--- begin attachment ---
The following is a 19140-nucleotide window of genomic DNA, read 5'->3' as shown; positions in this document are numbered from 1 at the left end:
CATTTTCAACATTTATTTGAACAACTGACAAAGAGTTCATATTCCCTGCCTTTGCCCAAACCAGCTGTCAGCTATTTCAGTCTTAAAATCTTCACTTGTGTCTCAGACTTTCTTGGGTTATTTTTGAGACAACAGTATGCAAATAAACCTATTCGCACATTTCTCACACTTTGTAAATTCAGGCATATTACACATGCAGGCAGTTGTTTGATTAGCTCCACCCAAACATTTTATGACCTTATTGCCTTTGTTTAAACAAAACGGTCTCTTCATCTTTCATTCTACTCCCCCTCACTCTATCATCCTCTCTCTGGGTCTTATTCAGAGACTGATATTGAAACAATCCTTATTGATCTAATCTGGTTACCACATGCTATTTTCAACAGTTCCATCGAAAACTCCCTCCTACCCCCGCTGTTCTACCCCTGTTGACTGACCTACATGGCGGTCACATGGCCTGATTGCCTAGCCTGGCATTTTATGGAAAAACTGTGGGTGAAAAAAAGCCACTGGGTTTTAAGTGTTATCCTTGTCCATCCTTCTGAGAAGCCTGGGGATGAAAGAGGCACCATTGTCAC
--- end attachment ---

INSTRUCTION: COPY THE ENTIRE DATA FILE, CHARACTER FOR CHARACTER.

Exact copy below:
The following is a 19140-nucleotide window of genomic DNA, read 5'->3' as shown; positions in this document are numbered from 1 at the left end:
CATTTTCAACATTTATTTGAACAACTGACAAAGAGTTCATATTCCCTGCCTTTGCCCAAACCAGCTGTCAGCTATTTCAGTCTTAAAATCTTCACTTGTGTCTCAGACTTTCTTGGGTTATTTTTGAGACAACAGTATGCAAATAAACCTATTCGCACATTTCTCACACTTTGTAAATTCAGGCATATTACACATGCAGGCAGTTGTTTGATTAGCTCCACCCAAACATTTTATGACCTTATTGCCTTTGTTTAAACAAAACGGTCTCTTCATCTTTCATTCTACTCCCCCTCACTCTATCATCCTCTCTCTGGGTCTTATTCAGAGACTGATATTGAAACAATCCTTATTGATCTAATCTGGTTACCACATGCTATTTTCAACAGTTCCATCGAAAACTCCCTCCTACCCCCGCTGTTCTACCCCTGTTGACTGACCTACATGGCGGTCACATGGCCTGATTGCCTAGCCTGGCATTTTATGGAAAAACTGTGGGTGAAAAAAAGCCACTGGGTTTTAAGTGTTATCCTTGTCCATCCTTCTGAGAAGCCTGGGGATGAAAGAGGCACCATTGTCAC